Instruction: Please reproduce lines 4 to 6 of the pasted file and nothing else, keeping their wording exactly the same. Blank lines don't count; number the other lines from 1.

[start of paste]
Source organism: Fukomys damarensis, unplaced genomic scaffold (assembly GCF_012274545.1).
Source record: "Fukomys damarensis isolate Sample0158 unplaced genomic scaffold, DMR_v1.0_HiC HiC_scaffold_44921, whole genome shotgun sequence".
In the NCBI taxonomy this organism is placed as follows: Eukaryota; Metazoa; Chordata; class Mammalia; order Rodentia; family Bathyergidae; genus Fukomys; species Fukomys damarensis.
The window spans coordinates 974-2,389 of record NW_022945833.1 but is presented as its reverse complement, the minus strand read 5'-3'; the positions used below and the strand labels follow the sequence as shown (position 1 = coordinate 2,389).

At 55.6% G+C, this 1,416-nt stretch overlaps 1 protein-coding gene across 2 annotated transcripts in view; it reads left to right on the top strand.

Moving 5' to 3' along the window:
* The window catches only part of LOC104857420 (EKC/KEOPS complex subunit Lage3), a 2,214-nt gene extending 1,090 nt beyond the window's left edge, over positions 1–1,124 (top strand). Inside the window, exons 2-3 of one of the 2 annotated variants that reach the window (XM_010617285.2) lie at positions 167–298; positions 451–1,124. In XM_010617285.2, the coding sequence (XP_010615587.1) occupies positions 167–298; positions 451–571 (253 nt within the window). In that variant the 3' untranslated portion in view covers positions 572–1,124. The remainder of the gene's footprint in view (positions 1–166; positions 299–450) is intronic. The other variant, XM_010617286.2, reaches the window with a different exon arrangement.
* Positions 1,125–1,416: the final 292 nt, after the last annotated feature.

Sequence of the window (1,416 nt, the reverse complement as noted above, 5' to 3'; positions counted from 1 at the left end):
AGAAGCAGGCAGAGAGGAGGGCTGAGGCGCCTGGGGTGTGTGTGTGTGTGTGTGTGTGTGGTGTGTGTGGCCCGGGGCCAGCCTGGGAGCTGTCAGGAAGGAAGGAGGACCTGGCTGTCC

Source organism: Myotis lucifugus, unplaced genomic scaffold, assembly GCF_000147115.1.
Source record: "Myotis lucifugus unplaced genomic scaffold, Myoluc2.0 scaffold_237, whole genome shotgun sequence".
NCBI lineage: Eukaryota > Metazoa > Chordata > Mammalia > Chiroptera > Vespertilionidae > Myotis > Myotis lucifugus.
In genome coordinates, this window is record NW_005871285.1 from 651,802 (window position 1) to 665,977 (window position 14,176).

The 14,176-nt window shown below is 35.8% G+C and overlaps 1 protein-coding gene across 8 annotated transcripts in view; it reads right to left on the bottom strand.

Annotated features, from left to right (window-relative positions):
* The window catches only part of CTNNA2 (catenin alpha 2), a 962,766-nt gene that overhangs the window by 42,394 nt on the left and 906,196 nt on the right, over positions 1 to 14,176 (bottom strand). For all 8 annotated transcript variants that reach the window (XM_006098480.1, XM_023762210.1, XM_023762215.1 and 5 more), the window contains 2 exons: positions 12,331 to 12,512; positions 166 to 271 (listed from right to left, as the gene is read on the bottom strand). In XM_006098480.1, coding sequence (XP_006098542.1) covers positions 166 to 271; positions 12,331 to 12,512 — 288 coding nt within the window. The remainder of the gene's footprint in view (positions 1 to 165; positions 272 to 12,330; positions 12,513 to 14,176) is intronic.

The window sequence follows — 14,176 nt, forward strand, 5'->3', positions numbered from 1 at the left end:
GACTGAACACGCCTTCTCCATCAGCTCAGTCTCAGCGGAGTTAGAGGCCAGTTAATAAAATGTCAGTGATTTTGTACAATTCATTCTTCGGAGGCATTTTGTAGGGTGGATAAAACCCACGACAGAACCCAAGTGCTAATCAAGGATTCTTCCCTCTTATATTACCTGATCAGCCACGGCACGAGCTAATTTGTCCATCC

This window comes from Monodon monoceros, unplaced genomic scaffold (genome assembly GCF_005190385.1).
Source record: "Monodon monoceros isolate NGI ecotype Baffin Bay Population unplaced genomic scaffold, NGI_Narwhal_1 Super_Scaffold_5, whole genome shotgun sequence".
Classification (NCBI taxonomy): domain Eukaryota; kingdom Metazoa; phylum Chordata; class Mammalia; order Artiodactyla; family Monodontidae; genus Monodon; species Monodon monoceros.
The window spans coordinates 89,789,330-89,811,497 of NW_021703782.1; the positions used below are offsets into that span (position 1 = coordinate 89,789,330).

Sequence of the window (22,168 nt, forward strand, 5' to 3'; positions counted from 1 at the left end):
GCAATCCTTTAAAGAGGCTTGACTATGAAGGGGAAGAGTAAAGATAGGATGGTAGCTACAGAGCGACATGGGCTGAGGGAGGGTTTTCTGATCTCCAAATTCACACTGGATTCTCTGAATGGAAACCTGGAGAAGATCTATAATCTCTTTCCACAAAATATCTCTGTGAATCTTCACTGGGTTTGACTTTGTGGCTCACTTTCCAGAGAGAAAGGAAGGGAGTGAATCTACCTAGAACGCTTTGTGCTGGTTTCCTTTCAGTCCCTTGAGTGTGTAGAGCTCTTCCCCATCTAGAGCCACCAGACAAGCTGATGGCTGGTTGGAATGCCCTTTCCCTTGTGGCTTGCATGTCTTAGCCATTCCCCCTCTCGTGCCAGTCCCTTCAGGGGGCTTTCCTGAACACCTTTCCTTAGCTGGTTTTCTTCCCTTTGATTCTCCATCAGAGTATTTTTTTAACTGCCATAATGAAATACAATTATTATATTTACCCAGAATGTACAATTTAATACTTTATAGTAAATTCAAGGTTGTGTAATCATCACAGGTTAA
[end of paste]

The window spans coordinates 974-2,389 of record NW_022945833.1 but is presented as its reverse complement, the minus strand read 5'-3'; the positions used below and the strand labels follow the sequence as shown (position 1 = coordinate 2,389).

At 55.6% G+C, this 1,416-nt stretch overlaps 1 protein-coding gene across 2 annotated transcripts in view; it reads left to right on the top strand.

Moving 5' to 3' along the window: